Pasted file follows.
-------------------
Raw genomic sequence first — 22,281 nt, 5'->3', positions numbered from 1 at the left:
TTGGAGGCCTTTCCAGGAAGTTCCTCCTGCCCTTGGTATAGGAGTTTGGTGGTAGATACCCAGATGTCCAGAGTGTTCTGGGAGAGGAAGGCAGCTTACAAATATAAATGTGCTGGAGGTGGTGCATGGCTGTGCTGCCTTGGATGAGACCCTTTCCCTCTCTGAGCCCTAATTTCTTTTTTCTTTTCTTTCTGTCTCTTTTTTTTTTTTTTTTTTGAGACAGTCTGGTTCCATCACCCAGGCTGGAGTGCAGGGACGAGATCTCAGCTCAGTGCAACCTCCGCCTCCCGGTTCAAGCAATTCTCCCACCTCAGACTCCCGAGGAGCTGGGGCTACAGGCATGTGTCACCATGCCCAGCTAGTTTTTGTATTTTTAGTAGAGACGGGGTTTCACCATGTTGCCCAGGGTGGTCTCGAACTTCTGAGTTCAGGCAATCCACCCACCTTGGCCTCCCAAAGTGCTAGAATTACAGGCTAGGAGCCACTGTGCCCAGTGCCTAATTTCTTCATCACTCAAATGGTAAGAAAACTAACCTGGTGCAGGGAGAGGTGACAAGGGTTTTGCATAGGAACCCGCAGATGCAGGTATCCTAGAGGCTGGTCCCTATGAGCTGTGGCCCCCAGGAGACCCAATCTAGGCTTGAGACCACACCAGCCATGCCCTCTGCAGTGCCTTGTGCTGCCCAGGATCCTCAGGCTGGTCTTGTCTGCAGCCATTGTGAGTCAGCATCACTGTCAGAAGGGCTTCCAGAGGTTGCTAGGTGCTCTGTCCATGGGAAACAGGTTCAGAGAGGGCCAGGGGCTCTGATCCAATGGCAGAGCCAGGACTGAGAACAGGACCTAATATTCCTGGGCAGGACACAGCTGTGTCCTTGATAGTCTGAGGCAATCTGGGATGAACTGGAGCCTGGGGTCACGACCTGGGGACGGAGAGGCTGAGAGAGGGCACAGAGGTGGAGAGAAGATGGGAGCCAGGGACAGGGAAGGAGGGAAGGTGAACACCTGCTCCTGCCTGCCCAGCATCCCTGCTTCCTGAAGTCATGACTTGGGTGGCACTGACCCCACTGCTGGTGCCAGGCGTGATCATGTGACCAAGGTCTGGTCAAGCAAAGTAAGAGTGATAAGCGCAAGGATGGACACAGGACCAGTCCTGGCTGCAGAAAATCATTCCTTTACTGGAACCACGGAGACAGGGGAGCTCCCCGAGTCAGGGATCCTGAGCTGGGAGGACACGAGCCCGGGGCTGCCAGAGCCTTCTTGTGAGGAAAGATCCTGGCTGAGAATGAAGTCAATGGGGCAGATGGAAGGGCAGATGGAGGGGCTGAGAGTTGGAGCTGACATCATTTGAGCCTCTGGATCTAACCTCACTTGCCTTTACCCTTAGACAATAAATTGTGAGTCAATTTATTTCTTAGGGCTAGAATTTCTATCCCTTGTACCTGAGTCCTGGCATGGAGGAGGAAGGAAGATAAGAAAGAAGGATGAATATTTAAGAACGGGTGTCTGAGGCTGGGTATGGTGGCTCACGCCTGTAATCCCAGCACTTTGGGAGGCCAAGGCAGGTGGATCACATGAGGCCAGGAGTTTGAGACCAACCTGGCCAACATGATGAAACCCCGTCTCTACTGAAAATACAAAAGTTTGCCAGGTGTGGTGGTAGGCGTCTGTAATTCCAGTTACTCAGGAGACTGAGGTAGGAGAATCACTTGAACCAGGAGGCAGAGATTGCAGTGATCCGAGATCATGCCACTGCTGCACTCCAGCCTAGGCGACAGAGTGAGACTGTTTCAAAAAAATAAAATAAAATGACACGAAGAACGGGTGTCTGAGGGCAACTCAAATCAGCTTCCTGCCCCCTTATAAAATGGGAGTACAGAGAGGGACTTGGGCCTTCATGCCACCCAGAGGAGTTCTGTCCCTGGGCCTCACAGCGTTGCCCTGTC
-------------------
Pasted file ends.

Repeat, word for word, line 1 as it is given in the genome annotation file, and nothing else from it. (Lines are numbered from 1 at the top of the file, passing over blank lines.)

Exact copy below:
Raw genomic sequence first — 22,281 nt, 5'->3', positions numbered from 1 at the left: